This Central Florida resident shares accessible travel tips on her blog to help other wheelchair users plan their vacations.
Over the summer, the Center for Independent Living honored Sylvia Longmire with the Beverly Chapman Award at its annual gala for her work in the disability rights advocacy community. It was there that we were introduced to her story.
Longmire was medically retired from the US Air Force in 2005 after being diagnosed with multiple sclerosis. She wrote two books about Mexico’s drug war and border security using the expertise she gained as a senior intelligence analyst for the state of California following her retirement. After she began traveling full-time as a wheelchair user in 2015, Longmire was inspired to start her travel blog, called Spin the Globe, with the hopes that her experiences could ease the fears of others.
With four years of full-time travel under her belt, it’s easy to think that Longmire doesn’t stress about her travels. The truth is, she’s afraid before every trip.
“I go anyway because my desire to travel pretty much trumps my fear,” she says.
She’s quick to stress the importance of research for any trip. Not only does it help for solo travelers to know what they’re getting into based on physical limitations, but it can help with the mental obstacles that come with accessible travel too.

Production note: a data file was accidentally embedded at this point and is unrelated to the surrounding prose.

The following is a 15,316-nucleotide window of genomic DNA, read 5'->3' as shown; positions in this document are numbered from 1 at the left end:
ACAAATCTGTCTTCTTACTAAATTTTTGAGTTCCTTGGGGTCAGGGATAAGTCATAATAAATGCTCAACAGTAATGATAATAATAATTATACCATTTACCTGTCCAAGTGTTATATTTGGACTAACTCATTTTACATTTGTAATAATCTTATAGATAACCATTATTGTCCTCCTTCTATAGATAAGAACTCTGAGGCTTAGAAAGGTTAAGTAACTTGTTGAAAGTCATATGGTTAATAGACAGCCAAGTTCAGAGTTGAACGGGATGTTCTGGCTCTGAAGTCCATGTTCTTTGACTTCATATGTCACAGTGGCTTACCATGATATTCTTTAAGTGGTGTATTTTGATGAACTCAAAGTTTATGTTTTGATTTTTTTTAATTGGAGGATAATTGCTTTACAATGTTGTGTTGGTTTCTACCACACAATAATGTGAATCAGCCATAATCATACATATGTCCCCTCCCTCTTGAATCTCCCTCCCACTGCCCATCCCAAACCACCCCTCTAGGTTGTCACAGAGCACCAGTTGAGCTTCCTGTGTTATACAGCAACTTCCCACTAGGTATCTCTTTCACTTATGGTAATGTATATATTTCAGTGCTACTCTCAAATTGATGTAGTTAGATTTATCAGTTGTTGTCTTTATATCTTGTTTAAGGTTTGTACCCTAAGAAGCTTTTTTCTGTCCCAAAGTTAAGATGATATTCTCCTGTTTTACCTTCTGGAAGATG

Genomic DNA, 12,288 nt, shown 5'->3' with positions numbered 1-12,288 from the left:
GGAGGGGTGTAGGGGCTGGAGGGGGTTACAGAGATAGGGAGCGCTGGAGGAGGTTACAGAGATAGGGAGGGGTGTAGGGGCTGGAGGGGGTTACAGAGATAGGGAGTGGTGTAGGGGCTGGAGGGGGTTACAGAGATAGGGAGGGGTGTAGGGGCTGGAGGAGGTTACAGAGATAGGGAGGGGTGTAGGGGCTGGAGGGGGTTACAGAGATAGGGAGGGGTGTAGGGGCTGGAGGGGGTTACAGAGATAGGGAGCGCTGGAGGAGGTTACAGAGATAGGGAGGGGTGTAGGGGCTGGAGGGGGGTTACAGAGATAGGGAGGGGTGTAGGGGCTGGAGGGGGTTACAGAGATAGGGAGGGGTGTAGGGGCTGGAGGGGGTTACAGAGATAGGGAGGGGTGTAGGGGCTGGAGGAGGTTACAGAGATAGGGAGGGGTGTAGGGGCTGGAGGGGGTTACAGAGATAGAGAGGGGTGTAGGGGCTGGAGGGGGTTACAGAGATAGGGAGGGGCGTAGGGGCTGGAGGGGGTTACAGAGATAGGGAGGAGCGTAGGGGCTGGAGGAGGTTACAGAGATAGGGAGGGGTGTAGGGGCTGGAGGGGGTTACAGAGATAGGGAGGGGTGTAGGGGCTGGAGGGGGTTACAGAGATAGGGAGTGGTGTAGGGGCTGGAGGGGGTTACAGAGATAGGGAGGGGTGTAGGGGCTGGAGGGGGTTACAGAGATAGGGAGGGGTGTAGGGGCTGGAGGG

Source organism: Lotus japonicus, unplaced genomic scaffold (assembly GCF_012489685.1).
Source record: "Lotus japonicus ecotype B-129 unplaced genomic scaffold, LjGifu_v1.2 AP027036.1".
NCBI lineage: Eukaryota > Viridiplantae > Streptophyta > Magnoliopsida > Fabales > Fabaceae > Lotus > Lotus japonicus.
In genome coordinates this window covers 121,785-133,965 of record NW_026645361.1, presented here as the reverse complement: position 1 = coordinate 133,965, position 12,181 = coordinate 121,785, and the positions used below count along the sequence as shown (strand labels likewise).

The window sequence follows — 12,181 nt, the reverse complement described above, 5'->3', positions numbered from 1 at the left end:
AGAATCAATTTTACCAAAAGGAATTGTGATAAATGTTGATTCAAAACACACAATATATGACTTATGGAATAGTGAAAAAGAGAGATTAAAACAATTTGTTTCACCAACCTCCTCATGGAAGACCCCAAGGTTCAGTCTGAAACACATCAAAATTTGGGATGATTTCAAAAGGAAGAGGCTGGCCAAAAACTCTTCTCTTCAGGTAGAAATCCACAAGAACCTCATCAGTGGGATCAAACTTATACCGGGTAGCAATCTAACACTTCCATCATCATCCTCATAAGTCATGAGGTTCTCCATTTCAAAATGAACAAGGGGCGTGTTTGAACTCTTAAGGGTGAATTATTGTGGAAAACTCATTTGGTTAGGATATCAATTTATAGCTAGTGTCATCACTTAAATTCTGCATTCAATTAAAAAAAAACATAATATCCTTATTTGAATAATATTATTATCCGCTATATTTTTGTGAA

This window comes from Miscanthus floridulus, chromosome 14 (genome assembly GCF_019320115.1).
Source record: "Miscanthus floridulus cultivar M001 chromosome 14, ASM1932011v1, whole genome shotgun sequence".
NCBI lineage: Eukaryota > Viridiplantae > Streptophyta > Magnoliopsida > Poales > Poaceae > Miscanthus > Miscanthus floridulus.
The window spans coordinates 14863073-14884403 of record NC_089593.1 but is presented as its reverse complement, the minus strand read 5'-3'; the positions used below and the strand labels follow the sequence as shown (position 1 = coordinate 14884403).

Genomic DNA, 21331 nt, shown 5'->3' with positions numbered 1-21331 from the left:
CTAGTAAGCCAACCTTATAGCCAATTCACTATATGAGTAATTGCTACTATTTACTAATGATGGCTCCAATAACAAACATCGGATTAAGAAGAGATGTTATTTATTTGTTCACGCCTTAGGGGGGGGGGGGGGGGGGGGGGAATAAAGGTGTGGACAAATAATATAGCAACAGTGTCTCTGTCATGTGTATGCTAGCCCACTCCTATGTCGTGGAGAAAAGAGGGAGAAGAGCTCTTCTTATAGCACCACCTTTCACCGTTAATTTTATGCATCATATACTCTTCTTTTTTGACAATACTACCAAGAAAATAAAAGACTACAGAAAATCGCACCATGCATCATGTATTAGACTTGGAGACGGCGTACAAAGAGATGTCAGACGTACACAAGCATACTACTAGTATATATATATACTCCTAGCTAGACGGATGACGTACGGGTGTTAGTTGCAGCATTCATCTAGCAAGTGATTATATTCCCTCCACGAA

“I’ve found that the more information I have or the more that I know about the accessibility of a destination — from the destination itself or other wheelchair users who have been there before — that helps to alleviate at least some of the anxiety,” she says.
Topics on Longmire’s blog range from educational posts to destination reviews. She shares travel tips and has dedicated a post to show readers what an airport baggage handlers job entails to shine a light on the reasons that 25 wheelchairs are either lost or damaged on airlines every day in the United States. She also posts videos and photos of every hotel room and cruise ship cabin she experiences to assist others with their vacation planning.
“I’m certainly not a pioneer,” Longmire says. “But it’s easy for me to say, ‘Look, if I can do this, and I can do this by myself, then anyone can.’”
Sylvia’s Top Accessible Travel Tips
Work with an accessible tour company. These experts in accessible travel can recommend hotels as well as assist with planning and research.
Do your research before spending the money. Find out if your destination of choice isn’t an accessible city before purchasing a nonrefundable ticket.
Be flexible and keep low expectations. Things don’t always go as planned when traveling. Instead of saying, “oh crap” when there’s an obstacle, look for alternative ways to do whatever it is that you want to do.
Start small and local. If you’ve never traveled as a wheelchair user, head to the next town over or the closest big city to see what it’s like. Roll around the city, go in and out of businesses and build confidence with baby steps.